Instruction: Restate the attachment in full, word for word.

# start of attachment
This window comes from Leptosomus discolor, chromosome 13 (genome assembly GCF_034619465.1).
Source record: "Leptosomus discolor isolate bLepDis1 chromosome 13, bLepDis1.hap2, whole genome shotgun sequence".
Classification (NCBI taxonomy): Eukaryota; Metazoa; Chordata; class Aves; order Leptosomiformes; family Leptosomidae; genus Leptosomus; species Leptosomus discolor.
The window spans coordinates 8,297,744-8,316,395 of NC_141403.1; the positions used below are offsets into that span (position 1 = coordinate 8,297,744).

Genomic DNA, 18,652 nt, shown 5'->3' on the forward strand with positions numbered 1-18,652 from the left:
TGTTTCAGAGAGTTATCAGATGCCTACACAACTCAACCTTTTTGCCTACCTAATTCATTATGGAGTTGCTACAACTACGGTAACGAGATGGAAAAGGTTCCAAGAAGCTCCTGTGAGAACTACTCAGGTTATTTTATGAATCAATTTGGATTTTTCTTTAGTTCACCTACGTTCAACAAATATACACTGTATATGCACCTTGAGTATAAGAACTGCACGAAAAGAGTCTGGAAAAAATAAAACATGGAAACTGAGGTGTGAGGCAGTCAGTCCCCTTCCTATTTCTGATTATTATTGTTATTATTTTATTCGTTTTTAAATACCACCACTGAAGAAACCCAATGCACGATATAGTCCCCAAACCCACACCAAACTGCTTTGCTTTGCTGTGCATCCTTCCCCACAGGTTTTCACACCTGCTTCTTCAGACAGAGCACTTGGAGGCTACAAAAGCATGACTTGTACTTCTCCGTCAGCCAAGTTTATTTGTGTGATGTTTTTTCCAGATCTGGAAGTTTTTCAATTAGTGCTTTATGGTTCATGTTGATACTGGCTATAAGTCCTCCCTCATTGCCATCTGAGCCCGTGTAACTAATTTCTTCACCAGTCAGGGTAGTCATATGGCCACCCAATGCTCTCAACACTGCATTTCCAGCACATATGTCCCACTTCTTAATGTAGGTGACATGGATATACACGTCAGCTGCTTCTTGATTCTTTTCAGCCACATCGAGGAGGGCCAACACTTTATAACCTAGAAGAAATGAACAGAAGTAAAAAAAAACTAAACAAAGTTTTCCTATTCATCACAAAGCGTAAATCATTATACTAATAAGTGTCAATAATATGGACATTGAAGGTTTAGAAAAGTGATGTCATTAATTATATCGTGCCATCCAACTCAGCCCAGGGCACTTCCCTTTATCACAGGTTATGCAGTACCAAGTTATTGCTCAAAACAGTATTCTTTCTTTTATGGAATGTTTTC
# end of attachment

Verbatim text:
This window comes from Leptosomus discolor, chromosome 13 (genome assembly GCF_034619465.1).
Source record: "Leptosomus discolor isolate bLepDis1 chromosome 13, bLepDis1.hap2, whole genome shotgun sequence".
Classification (NCBI taxonomy): Eukaryota; Metazoa; Chordata; class Aves; order Leptosomiformes; family Leptosomidae; genus Leptosomus; species Leptosomus discolor.
The window spans coordinates 8,297,744-8,316,395 of NC_141403.1; the positions used below are offsets into that span (position 1 = coordinate 8,297,744).

Genomic DNA, 18,652 nt, shown 5'->3' on the forward strand with positions numbered 1-18,652 from the left:
TGTTTCAGAGAGTTATCAGATGCCTACACAACTCAACCTTTTTGCCTACCTAATTCATTATGGAGTTGCTACAACTACGGTAACGAGATGGAAAAGGTTCCAAGAAGCTCCTGTGAGAACTACTCAGGTTATTTTATGAATCAATTTGGATTTTTCTTTAGTTCACCTACGTTCAACAAATATACACTGTATATGCACCTTGAGTATAAGAACTGCACGAAAAGAGTCTGGAAAAAATAAAACATGGAAACTGAGGTGTGAGGCAGTCAGTCCCCTTCCTATTTCTGATTATTATTGTTATTATTTTATTCGTTTTTAAATACCACCACTGAAGAAACCCAATGCACGATATAGTCCCCAAACCCACACCAAACTGCTTTGCTTTGCTGTGCATCCTTCCCCACAGGTTTTCACACCTGCTTCTTCAGACAGAGCACTTGGAGGCTACAAAAGCATGACTTGTACTTCTCCGTCAGCCAAGTTTATTTGTGTGATGTTTTTTCCAGATCTGGAAGTTTTTCAATTAGTGCTTTATGGTTCATGTTGATACTGGCTATAAGTCCTCCCTCATTGCCATCTGAGCCCGTGTAACTAATTTCTTCACCAGTCAGGGTAGTCATATGGCCACCCAATGCTCTCAACACTGCATTTCCAGCACATATGTCCCACTTCTTAATGTAGGTGACATGGATATACACGTCAGCTGCTTCTTGATTCTTTTCAGCCACATCGAGGAGGGCCAACACTTTATAACCTAGAAGAAATGAACAGAAGTAAAAAAAAACTAAACAAAGTTTTCCTATTCATCACAAAGCGTAAATCATTATACTAATAAGTGTCAATAATATGGACATTGAAGGTTTAGAAAAGTGATGTCATTAATTATATCGTGCCATCCAACTCAGCCCAGGGCACTTCCCTTTATCACAGGTTATGCAGTACCAAGTTATTGCTCAAAACAGTATTCTTTCTTTTATGGAATGTTTTC